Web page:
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Max BRUCH (1838-1920)
Das Lied von der Glocke op. 45 (1878) [109:26]
Eleonore Marguerre (soprano); Annette Markert (alto); Klaus Florian Vogt (tenor); Mario Hoff (baritone)
Philharmonischer Chor Prag
Staatskapelle Weimar/Jac van Steen
rec. Konzertmitschnitt CCN Weimarhalle, Weimar. Germany, 31 Dec 2004-1 Jan 2005. DDD
CPO 777 130-2 [55:57 + 53:29]


After having reviewed Christopher Fifield's book 'Max Bruch - His Life and Works' (2005, Boydell) I could not resist the temptation to hear one of Bruch's secular oratorios.

This one was written during the years between the Second Violin Concerto and the Scottish Fantasy and Kol Nidrei.

The Lay of the Bell (or The Song of the Bell) was started in Bonn in 1877, completed in the composerís beloved Bergisch Gladbach and premiered in Cologne in 1878 conducted by Bruch himself. The bells of Cologne Cathedral inspired Bruch quite as much as the reflective and philosophically discursive poem by Schiller to whom Bruch dedicated the work. In addition it evinces an elevation of the national spirit and a sort of universal fraternal idealism. This blazes out in choral fervour in Heil'ge Ordnung (CD2 tr. 9) clearly indebted to Beethoven's Ode to Joy setting; also by Schiller. The parallels are reinforced by the impassioned cries of 'Freude' by the bass at the start of Freude hatt mir Gott gegeben (CD2 tr. 12). While not at all religious the atmosphere is reverential. Mr Fifield (who really should have been invited to write the CPO liner note) identifies the strands of inspiration that impelled Bruch to produce this finely constructed and poetic work: Friede, Freude, Freiheit (Peace, Joy, Freedom).

There is also another message which is carolled among the quartet of singers in Der mann muss hinaus (CD1 tr. 9): a hymn to domesticity, duty and delight: man, the worker, the winner of gold and woman, thrifty, mistress of the house, gentle, firm in the raising of children in the household. This message is pressed gently home by the tune Anglophone listeners will know as Holy Night. From the perspective of the twenty-first century these sentiments may well cause a shiver as we recall how closely this chimes with the home, table and children role of women in the Kaiser's Germany and in Hitler's Third Reich.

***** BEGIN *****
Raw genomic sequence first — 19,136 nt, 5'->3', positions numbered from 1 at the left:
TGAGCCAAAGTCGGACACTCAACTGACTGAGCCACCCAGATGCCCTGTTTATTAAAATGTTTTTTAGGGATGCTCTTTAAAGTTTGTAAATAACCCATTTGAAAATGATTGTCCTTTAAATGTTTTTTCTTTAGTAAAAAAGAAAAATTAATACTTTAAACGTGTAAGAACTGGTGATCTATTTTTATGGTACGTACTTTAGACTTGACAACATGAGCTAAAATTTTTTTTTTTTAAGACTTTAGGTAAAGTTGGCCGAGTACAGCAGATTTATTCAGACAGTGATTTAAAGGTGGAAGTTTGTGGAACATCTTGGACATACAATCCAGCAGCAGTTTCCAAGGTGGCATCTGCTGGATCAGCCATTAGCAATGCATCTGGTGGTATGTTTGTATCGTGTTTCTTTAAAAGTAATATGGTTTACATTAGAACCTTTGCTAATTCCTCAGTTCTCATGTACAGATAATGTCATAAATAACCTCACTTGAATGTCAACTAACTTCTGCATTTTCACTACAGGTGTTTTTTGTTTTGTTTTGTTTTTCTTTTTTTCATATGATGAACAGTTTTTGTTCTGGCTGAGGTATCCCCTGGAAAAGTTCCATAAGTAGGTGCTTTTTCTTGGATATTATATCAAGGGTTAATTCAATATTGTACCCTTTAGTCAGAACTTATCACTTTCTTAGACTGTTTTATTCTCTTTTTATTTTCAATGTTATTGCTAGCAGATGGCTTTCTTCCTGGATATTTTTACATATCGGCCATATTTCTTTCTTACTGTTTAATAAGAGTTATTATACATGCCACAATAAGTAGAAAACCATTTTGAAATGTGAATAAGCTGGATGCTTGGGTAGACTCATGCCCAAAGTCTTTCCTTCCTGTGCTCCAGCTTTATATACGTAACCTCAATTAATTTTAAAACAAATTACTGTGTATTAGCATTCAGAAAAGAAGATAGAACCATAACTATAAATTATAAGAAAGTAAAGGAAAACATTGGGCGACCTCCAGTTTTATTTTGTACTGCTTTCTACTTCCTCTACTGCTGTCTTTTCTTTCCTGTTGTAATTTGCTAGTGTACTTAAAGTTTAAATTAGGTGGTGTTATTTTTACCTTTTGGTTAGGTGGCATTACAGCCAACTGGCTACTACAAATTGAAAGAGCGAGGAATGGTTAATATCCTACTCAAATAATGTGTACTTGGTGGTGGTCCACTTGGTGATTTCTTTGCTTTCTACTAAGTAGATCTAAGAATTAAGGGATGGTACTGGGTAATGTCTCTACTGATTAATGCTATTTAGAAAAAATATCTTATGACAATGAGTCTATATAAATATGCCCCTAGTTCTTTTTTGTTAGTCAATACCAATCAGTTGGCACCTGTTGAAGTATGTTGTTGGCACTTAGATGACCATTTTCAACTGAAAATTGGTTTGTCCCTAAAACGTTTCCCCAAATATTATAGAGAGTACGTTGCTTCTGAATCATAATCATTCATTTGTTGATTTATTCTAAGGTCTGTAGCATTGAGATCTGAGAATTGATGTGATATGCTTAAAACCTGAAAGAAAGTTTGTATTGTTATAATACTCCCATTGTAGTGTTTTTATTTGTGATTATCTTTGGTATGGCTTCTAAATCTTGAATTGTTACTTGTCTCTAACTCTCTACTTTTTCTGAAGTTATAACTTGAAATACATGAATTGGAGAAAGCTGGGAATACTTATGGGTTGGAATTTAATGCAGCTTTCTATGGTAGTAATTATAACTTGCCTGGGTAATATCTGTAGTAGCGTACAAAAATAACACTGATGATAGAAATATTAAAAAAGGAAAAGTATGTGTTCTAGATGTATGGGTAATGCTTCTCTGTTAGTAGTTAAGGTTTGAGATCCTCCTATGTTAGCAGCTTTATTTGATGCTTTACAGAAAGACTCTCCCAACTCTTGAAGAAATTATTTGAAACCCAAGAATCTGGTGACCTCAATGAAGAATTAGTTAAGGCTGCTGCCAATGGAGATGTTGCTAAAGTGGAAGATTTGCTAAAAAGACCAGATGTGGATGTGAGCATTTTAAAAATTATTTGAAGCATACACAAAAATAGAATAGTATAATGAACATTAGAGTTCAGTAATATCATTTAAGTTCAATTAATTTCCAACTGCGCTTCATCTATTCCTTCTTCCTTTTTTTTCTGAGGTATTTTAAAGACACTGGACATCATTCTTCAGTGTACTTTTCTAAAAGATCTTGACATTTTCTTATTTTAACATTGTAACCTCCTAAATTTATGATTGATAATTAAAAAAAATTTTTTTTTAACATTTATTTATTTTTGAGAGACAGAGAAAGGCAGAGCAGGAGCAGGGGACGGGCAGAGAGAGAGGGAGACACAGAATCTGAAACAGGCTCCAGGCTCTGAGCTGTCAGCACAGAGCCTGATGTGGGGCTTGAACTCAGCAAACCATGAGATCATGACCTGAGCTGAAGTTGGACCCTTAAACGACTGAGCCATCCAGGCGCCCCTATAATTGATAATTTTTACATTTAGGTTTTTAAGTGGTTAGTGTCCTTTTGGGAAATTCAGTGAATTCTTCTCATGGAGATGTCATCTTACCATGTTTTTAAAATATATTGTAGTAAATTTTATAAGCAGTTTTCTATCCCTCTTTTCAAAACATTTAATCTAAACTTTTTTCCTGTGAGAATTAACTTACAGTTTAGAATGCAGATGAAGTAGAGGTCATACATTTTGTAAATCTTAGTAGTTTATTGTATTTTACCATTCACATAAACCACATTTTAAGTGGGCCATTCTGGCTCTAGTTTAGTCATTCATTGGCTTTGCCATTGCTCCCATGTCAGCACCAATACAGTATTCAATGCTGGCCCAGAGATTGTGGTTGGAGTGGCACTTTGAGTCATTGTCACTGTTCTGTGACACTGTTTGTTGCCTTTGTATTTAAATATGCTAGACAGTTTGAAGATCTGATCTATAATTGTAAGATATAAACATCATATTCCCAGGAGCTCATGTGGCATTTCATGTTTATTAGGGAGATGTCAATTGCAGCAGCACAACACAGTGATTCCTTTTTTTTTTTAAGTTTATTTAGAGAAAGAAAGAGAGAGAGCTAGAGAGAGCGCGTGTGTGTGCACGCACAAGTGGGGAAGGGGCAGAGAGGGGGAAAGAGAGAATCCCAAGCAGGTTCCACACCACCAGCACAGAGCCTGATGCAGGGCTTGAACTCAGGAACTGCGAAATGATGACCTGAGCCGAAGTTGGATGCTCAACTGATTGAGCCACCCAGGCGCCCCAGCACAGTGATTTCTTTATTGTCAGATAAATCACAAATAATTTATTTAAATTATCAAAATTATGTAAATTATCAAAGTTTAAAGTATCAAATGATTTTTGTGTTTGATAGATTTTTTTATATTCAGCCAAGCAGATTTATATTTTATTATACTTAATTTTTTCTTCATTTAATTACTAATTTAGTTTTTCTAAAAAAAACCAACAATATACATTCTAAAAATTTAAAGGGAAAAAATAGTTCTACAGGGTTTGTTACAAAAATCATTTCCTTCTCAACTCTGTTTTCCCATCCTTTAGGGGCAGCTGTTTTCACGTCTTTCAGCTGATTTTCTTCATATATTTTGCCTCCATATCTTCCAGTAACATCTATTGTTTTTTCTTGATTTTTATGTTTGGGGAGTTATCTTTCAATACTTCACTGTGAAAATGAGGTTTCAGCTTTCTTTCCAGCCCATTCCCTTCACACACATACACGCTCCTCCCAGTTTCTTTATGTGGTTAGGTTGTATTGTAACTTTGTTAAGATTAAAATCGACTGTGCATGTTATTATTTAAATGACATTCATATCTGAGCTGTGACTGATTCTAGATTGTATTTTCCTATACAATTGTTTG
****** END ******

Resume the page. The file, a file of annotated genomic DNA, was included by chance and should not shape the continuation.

Bruch made the work a major feature of the Birmingham Triennial in 1879 where it was praised for its 'charming freshness'. 'Charming' is a word the meaning of which has been debased over the years and is now taken to refer to lightweight attraction. The Lay is not light but beguiles in its searching lyrical roundedness as in the O zarte sehnsucht (CD1 tr. 6) and Einen Blick nech dem Grabe (CD1 tr. 14).

The singing of baritone Mario Hoff is completely compelling, his tone honeyed and strong if not quite immune from vibrato. He sings with deep affekt in Festgemauert in der Erden (CD1 tr.2). One can hear at this point how this work might have fed into the psyche of Franz Schmidt in his writing of The Book with Seven Seals.

Not everything is curvaceously lyrical. There is for example a galloping mighty charge for chorus and orchestra in Der Mann muß hinaus in feindliche leben. Bruch returns to his finest feminine form in the soprano's aria Wohltatig ist des Feuers Macht. But he brings us up short with a vividly orchestrated evocation of ringing silvery hammers in the exciting choral scherzo Hort ihr's wimmern.

The Lay is in two parts: one complete on each disc. That serene reverence mentioned above returns in the half cortege-half slow-motion bell-swing of Von dem Dome schwer und Bang with its Brahmsian contentedness. Bis die Glocke sich verkuhlet is again reminiscent of Beethoven in the Choral Symphony while the buoyancy of Munter Fordert seine Schritte looks to Mozart's Jupiter and the first two Beethoven symphonies.

In the final three tracks Bruch leaves us in no doubt that his ambition was of the highest, his aim to exult in freedom and peace and through celebration to produced exaltation.

This is not the first recording. It would be good to hear from anyone who knows the Thorofon set on DCTH 2291/2 which uses Saxon State/Dresden forces.

This experience has whetted my appetite to hear Bruch's other oratorios including Odysseus Op. 41 (recorded by the ever-enterprising Botstein on Koch), Moses Op. 67 (Orfeo), Achilleus Op. 50, Das Feuerkreuz Op. 52, Der Letzte Abschied Op. 76, Damajanti Op. 78, Heldenfeier Op. 89 and Die Stimme der Mutter Erde Op. 93.

Rob Barnett

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